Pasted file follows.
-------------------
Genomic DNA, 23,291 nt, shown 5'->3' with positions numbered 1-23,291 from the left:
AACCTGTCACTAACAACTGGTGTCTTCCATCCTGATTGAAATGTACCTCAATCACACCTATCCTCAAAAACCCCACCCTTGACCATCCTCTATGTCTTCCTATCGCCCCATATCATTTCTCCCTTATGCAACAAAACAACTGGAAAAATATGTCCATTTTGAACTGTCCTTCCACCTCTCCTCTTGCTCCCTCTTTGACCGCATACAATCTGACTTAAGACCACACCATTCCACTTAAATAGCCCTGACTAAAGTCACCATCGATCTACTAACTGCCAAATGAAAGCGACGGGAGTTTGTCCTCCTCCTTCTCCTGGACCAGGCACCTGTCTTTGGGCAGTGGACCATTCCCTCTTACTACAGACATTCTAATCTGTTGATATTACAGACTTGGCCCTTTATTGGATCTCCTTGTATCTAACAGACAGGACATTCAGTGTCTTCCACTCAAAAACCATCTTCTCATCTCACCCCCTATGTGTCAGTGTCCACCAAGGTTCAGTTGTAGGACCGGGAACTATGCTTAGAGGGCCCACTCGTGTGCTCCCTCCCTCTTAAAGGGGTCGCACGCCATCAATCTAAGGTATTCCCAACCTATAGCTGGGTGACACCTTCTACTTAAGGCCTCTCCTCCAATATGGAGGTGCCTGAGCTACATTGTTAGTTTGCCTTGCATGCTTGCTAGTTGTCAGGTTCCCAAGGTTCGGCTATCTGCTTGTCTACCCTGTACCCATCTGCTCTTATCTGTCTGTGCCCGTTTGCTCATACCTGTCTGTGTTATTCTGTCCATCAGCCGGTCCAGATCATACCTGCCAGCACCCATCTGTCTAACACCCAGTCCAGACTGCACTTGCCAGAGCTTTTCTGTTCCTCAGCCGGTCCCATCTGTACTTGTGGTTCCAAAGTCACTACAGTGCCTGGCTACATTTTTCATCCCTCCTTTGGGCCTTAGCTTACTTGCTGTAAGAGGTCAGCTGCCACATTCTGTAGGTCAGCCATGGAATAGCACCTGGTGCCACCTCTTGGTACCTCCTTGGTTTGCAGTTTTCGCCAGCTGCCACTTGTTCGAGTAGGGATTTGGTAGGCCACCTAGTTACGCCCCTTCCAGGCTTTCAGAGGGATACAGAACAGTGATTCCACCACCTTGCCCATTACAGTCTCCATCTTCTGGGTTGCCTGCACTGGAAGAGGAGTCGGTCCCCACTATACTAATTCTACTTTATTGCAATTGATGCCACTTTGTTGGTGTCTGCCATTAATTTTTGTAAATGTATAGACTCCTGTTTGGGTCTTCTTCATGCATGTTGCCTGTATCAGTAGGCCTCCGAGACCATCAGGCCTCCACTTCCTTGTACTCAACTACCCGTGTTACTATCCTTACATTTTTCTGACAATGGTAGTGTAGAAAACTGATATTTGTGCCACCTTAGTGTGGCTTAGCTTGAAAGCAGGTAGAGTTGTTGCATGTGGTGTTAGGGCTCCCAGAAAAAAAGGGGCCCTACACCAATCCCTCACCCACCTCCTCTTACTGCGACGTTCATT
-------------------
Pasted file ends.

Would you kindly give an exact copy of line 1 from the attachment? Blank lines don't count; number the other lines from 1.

Genomic DNA, 23,291 nt, shown 5'->3' with positions numbered 1-23,291 from the left: